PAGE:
At the same time, the committee removed the walled city of Baku from the endangered list, and added more sites to its catalog of global heritage.
Mangrove cutting and excessive development is the main problem in the Belize Barrier Reef Reserve System, which was inscribed on the UNESCO World Heritage List in 1996 as the largest barrier reef in the northern hemisphere, the committee said.
It comprises offshore atolls, hundreds of sand cays, mangrove forests, coastal lagoons and estuaries.
UNESCO said it placed Colombia's Los Katios National Park on the Danger List at the request of Bogota "so as to help mobilize international support for the preservation of the property."
New historical sites
The committee, which has been meeting since Monday, has also named new sites across the globe to UNESCO's World Heritage List.
They include in Asia’s sacred mountains in China and Kyrgyzstan, and the royal tombs of the Joseon dynasty in South Korea, and in the Middle East an ancient water system near the Iranian city of Shushtar.
Africa Cape Verde's 15th century town of Cidade Velha and Burkina Faso's Loropeni ruins join the list.
New European sites include Italy's Dolomite Mountains, and the tidal flats and wetlands of the Wadden Sea in Germany and the Netherlands.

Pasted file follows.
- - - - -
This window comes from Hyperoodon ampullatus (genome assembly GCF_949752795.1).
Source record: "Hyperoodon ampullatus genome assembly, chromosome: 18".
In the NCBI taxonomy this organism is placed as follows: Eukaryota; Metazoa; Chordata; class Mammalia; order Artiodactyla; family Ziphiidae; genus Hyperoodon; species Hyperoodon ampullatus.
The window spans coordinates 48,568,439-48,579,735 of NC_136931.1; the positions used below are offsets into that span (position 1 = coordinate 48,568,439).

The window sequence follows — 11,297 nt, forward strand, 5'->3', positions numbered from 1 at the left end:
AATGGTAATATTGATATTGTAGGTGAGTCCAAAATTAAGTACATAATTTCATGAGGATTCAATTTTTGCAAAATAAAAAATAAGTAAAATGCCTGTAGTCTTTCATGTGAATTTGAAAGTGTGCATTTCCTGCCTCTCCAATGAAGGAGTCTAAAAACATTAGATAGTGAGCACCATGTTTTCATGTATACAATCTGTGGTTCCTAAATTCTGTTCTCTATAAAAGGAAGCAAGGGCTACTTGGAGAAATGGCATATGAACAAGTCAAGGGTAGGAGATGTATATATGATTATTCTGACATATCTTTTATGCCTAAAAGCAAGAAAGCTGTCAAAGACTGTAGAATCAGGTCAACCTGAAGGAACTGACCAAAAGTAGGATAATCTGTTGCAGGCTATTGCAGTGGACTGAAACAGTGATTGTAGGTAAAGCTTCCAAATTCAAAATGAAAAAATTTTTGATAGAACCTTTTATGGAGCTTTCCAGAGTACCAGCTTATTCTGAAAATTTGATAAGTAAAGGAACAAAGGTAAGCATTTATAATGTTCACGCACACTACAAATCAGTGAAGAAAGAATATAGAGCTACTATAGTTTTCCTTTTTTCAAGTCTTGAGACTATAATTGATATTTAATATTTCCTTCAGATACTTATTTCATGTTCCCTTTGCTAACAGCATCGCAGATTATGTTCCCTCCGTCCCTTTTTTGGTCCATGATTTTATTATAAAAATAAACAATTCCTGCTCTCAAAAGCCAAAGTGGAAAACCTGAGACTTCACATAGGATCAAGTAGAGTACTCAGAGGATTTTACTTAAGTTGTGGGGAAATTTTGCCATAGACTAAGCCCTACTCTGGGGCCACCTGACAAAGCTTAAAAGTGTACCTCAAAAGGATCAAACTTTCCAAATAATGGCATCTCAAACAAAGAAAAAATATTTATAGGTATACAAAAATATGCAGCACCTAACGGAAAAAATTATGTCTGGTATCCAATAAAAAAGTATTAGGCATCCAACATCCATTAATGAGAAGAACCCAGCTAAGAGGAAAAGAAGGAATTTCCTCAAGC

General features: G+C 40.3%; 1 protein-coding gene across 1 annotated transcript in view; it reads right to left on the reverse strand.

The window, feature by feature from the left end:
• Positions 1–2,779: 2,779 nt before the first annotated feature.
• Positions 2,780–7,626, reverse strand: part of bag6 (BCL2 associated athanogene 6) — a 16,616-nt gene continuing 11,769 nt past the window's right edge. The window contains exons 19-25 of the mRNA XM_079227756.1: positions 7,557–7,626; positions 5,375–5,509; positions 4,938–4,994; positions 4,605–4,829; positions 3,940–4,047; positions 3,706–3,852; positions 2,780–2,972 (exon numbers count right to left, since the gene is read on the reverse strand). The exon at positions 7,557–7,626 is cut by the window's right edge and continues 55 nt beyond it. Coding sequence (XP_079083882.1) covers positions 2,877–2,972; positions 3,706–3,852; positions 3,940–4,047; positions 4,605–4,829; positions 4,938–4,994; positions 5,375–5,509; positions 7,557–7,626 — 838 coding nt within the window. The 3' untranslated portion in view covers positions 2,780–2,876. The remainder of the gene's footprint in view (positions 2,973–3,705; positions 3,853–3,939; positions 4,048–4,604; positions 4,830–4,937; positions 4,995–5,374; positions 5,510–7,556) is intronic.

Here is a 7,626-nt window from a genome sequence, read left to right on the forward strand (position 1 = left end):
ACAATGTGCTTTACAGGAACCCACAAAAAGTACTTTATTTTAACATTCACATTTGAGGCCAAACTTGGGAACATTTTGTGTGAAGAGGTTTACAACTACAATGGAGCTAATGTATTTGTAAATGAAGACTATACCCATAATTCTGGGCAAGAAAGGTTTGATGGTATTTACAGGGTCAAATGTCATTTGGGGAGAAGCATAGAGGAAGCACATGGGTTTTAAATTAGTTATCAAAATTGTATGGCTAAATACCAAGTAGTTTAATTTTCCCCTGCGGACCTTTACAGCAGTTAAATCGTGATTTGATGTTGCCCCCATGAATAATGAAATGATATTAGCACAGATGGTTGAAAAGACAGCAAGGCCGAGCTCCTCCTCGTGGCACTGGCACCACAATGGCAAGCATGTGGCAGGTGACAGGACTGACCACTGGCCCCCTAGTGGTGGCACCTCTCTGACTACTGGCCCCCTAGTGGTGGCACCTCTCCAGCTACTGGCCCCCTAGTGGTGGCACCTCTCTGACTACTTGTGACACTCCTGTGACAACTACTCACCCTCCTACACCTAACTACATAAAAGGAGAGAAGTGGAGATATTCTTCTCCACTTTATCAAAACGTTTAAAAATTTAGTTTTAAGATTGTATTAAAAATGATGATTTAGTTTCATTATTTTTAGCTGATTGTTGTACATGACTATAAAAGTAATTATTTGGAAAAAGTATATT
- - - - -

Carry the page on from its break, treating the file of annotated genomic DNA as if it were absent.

A committee spokeswoman said Saturday that the century-old Stoclet Palace, a luxurious private house in Brussels designed by Austrian architect Joseph Hoffmann, had also been added.
It also inscribed the Tubbataha Reefs Natural Park in the Philippines as an "extension" to the Tubbataha Reef Marine Park, which joined the World Heritage List in 1993. The UN Educational, Scientific and Cultural Organisation's heritage list now comprises some 885 sites that have "outstanding universal value."
The committee praised the success of authorities in Azerbaijan in rescuing the Baku walled city along with the Shirvanshah's palace and the Maiden Tower, which had been placed on the endangered list in 1993.